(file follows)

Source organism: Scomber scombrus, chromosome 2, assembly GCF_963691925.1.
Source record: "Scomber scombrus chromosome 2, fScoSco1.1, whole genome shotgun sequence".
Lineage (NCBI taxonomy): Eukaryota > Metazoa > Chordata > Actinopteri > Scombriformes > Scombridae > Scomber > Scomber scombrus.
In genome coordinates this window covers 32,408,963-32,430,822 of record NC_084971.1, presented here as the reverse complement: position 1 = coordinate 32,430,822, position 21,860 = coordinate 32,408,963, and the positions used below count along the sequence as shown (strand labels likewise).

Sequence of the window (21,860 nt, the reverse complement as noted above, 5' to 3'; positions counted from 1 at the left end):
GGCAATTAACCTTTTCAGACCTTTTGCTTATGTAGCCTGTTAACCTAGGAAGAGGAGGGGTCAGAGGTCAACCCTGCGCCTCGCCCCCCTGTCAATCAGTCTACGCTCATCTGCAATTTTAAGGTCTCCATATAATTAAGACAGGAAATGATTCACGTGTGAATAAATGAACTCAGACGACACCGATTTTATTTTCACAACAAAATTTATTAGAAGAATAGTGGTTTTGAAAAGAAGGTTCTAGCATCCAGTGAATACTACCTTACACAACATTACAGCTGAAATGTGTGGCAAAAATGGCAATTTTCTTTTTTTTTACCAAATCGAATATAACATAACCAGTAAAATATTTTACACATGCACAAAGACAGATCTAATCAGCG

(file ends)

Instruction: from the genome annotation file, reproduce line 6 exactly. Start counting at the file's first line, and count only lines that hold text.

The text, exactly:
GGCAATTAACCTTTTCAGACCTTTTGCTTATGTAGCCTGTTAACCTAGGAAGAGGAGGGGTCAGAGGTCAACCCTGCGCCTCGCCCCCCTGTCAATCAGTCTACGCTCATCTGCAATTTTAAGGTCTCCATATAATTAAGACAGGAAATGATTCACGTGTGAATAAATGAACTCAGACGACACCGATTTTATTTTCACAACAAAATTTATTAGAAGAATAGTGGTTTTGAAAAGAAGGTTCTAGCATCCAGTGAATACTACCTTACACAACATTACAGCTGAAATGTGTGGCAAAAATGGCAATTTTCTTTTTTTTTACCAAATCGAATATAACATAACCAGTAAAATATTTTACACATGCACAAAGACAGATCTAATCAGCG